If you want to gain weight you will have to eat more than you consume. Using the same types of guidelines and common sense.

No one is the same. There are no magic ingredients, foods, etc that will cause gain or loss. You will need to experiment to find out what works best for you though (mood, satiety, appetite, attitude, etc).

Define your goal, keep general track of your progress (you don't need to be anal about it), and be consistent about it.

In the past year I've dropped 40lbs of fat and have put on a good amount of muscle. For my goals, which are fat loss and lift as much weight as possible, Id say I've hacked my nutrition pretty well. Instead of limiting how much I eat, I limit the ingredients I eat. For 6 day out of the week I'll only eat red meat, chicken, fish, sweet potatoes, broccoli, natural peanut butter and ezekiel bread. I keep it high protein, typically around 50-60% protein, then fats and carbs make up the rest. I don't count calories, if I get hungry I eat and just make sure I'm eating more protein than fats or carbs. 1 day out of the week I have a massive cheat day, eat anything and everything. If you do this right, you'll feel sick by the end of the day. The cheat day is great because it gives you something to reward yourself with every week, this greatly helps me eat clean during the week, knowing that I can reward myself in a few days if I stick with it.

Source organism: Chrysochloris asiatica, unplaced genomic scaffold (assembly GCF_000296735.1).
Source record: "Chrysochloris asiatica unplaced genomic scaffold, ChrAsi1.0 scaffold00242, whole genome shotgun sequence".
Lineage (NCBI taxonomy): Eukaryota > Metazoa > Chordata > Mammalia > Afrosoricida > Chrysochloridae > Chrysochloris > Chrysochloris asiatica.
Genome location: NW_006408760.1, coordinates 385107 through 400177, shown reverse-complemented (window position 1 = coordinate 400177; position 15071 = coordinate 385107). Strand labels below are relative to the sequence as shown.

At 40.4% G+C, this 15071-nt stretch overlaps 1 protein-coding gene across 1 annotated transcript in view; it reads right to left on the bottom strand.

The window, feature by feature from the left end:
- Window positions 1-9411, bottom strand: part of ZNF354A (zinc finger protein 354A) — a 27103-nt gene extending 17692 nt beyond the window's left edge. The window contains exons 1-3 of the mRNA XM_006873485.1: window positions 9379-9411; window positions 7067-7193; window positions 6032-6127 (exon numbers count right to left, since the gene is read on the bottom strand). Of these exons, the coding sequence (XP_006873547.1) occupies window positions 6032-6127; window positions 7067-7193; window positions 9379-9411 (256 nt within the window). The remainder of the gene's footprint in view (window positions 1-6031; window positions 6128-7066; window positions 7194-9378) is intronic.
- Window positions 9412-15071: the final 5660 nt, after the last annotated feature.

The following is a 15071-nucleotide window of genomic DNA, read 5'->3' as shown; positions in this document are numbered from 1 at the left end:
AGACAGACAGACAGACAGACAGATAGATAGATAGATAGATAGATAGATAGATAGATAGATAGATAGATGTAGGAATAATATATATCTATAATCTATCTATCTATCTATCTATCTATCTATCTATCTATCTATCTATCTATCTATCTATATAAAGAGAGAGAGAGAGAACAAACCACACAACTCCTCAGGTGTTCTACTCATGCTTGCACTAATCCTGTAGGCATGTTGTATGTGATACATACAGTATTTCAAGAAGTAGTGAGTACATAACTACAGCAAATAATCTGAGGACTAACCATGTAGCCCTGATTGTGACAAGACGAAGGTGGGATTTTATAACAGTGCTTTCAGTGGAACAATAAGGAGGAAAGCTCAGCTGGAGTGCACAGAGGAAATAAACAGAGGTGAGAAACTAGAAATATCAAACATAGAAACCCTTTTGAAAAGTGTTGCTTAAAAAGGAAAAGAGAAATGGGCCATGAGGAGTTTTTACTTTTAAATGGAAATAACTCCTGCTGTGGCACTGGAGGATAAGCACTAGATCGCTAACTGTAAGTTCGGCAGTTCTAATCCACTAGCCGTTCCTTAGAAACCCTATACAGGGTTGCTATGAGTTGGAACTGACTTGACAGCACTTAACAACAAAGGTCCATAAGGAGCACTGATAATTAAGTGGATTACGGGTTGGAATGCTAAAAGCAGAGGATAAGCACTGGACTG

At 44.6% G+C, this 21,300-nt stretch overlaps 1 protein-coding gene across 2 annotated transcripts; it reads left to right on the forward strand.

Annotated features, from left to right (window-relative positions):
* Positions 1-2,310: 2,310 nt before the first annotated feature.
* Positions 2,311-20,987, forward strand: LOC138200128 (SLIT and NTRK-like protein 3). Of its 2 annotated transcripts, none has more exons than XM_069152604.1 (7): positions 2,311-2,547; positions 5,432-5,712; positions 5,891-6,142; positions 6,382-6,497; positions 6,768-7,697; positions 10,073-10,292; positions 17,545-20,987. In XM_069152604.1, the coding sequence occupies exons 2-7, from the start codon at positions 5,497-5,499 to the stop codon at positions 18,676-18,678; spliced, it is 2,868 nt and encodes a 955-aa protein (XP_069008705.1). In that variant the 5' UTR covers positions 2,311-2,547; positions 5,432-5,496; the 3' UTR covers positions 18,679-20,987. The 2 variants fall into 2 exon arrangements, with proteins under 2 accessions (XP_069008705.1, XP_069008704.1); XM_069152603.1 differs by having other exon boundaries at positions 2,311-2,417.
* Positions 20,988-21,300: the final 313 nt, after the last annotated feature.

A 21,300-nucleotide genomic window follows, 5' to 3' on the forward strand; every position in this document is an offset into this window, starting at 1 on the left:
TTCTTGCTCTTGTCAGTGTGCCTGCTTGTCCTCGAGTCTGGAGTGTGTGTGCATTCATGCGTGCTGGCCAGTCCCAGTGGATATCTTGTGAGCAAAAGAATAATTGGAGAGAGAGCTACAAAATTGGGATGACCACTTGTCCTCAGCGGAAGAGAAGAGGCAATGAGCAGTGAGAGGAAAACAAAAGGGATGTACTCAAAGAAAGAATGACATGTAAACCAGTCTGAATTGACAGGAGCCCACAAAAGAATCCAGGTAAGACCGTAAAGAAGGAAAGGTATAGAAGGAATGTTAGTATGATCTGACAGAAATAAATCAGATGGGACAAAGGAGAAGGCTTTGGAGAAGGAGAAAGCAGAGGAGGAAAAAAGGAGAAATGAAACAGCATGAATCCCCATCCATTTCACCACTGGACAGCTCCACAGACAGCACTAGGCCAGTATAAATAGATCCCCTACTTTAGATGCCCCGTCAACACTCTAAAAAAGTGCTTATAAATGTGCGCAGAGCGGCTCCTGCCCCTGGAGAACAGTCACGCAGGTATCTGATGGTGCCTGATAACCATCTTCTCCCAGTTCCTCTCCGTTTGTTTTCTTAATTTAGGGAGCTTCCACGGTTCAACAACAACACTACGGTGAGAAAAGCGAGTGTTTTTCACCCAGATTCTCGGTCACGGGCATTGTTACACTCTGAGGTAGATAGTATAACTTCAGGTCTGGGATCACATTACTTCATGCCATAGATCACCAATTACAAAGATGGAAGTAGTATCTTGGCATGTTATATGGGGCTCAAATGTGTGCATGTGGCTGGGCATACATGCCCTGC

I have a long history of health issues. Changing my diet was a big part of overcoming them. One of the things I did: I researched vitamin deficiencies based on the symptoms I had and then researched what the best chemical form was and what other supplements needed to be taken with it and so on.